They all sound okay to me, although they are all a little bit formal and slightly literary. I also don't interpret 4 and 5 the way monkey does. To me #4 just means "The answer isn't in this book" or "You won't be able to find the answer in this book because it isn't there." #5 means "He never saw his homeland again" with the flavor of that that was not his original intent or that this was a little bit unexpected.
     
  8. Kevin Beach

    Kevin Beach Senior Member

    "Is to..." basically has two meanings.

    It means "will": He is to be found next door.

    It also means "must": "The transfer is to be registered within two months".

    The second meaning is becoming common in modern British statutes in place of the legal imperative "shall", to the chagrin of those of us who think that "must" should be used instead.
     
  9. GreenWhiteBlue

    GreenWhiteBlue Senior Member

    New York
    USA - English
    While the structure is natural, sentence #2 is in fact meaningless because of the words chosen. How does one "play in the much"? Was this supposed to be "you are not to play in the mulch"? Telling someone not to play in mulch makes sense, even though it is an odd thing for someone (presumably a gardener) to say. "In the much", however, does not make any sense at all.
     
  10. panjandrum

    panjandrum PongoMod

    Belfast, Ireland
    English-Ireland (top end)
    Muck, perhaps?
     
  11. GreenWhiteBlue

    GreenWhiteBlue Senior Member

    New York
    USA - English
    Muck would also work -- either in the sentence, or in the garden.:)
     
  12. Ocham Senior Member

    Tokyo
    Japanese
    Many thanks to all of you.
    I'm glad to know the fact though it is different from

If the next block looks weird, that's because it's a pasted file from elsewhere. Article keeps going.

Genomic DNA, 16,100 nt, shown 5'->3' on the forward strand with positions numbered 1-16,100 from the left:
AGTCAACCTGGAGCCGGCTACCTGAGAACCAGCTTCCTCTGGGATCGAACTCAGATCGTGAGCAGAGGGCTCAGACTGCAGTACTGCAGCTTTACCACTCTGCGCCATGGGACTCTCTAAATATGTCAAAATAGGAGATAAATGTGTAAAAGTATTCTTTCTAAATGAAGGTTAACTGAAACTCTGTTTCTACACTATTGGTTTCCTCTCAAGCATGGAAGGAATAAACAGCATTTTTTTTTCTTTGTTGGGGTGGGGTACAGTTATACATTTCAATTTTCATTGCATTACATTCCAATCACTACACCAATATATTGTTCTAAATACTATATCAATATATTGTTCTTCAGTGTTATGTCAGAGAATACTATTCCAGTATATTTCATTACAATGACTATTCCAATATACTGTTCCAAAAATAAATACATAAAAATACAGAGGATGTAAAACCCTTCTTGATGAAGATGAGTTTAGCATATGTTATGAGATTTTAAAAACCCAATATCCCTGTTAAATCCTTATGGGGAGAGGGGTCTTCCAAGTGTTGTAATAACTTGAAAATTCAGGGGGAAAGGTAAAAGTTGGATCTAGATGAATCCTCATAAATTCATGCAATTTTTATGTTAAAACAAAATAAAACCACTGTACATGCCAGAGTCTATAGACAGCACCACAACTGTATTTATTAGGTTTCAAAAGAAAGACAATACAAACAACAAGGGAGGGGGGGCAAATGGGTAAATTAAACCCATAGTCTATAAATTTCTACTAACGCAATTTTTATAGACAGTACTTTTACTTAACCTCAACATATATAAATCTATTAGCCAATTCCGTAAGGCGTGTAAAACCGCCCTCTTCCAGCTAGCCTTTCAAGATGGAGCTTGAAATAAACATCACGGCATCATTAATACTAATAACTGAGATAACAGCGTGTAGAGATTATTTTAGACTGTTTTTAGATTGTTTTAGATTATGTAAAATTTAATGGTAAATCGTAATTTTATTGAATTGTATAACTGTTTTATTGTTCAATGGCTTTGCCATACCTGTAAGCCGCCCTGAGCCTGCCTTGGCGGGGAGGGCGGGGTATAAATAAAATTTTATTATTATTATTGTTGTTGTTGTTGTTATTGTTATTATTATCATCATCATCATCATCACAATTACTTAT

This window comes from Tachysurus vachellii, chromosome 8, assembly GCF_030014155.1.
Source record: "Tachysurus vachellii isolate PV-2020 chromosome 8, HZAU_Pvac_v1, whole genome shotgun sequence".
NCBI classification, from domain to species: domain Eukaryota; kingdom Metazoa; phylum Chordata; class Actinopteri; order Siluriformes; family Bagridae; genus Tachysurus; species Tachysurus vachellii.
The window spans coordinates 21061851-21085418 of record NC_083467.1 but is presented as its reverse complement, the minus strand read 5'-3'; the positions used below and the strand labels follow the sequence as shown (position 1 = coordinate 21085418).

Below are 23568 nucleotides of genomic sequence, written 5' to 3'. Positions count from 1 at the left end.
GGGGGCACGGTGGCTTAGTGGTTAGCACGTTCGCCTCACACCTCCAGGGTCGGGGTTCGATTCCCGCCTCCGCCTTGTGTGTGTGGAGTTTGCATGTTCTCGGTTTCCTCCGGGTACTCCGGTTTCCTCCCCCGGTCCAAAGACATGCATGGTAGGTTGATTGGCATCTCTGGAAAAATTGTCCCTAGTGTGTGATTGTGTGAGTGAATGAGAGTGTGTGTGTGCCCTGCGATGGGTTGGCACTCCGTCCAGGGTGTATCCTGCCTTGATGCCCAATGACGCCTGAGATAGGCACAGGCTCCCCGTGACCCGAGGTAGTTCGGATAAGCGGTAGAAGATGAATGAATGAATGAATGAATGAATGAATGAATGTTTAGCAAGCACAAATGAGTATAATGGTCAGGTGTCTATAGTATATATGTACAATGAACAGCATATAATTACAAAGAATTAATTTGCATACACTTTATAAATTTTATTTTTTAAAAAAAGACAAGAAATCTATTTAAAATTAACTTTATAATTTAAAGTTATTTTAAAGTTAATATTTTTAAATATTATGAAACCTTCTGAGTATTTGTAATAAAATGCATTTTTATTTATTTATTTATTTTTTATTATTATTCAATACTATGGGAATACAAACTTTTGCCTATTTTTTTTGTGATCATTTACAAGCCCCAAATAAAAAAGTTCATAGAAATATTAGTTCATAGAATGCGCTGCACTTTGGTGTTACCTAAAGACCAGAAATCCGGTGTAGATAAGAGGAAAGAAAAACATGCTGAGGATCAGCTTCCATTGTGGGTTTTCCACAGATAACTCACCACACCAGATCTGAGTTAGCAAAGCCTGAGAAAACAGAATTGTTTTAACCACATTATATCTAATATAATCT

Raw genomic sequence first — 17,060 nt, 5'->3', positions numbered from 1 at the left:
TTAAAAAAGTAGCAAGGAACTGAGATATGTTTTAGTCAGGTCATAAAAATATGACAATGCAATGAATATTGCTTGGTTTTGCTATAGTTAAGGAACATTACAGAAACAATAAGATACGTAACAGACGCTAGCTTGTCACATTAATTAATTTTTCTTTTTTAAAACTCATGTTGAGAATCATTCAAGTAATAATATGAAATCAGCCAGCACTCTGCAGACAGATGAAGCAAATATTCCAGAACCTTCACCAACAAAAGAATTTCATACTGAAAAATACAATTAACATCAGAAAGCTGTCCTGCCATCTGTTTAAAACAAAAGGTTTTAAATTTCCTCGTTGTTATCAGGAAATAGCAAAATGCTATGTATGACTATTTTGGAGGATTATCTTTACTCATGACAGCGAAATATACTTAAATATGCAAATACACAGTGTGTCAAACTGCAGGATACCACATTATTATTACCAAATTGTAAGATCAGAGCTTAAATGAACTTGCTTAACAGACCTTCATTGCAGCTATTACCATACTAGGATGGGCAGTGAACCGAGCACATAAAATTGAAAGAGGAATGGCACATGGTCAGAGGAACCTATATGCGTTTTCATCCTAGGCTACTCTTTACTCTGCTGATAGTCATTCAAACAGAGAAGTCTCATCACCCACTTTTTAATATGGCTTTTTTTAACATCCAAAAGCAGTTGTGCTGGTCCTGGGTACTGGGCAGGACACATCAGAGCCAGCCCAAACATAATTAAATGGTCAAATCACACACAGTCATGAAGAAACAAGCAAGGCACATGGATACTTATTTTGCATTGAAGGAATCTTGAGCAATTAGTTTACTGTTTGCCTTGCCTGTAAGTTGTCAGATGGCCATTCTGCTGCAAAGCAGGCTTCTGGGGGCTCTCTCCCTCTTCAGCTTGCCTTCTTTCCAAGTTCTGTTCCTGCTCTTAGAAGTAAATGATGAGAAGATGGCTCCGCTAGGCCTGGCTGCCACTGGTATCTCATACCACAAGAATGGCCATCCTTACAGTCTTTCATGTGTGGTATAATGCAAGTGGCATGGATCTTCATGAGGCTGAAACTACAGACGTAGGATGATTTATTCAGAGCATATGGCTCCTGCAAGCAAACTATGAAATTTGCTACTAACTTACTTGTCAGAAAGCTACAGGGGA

what I had expected.
    (I should have said "mud".)
     
  13. almostfreebird

    almostfreebird Senior Member

    Japón
    Born and raised in Japón, soy japonés
    Hello there, here is my question.


    WITH A TOUCH of quiet pride the Author states that he has watched the Johnny Carson Show only once in his life. (The single blot on an otherwise exemplary record occurred when I was pressed, one night, into sitting through consummate dreariness to reach the moment when Robert Blake, a friend of many years even though he’s an actor, was to sit and talk to Orson Welles, one of my heroes despite his hawking of inferior commercial wines.(Shatterday,Harlan Ellison)

    If the bold part was "was going to sit" or "was about to sit", I wouldn't have
    had any trouble. In this case, the said "was to" indicate obligation or schedule?

    Thanks in advance.
     
    Last edited: Jun 21, 2010
  14. Hermione Golightly Senior Member

    SW London
    British English
    It indicates schedule. Nobody forced or ordered Robert Blake to appear on the show.
    Hermione
     
  15. almostfreebird

    almostfreebird Senior Member

    Japón
    Born and raised in Japón, soy japonés

    Hi thanks for the reply!
    So the said "was to" can indicate either schedule or obligation
    depending on context?
    And in this case "was to" is interchangeable with "was going to"?
     
  16. Hermione Golightly Senior Member

    SW London
    British English
    No, it isn't really interchangable, and nor is 'about to sit', in my opinion, because either of those would indicate that he was waiting for the moment just before RB sat and talked.

    :)
    Hermione
     
  17. almostfreebird

    almostfreebird Senior Member

    Japón
    Born and raised in Japón, soy japonés
    Thanks Ms.Hermione, you're the only person that took the trouble to answer my question.
    I appreciate it.
    This topic(be to infinitive) must be a pain in the ass.

    Good night.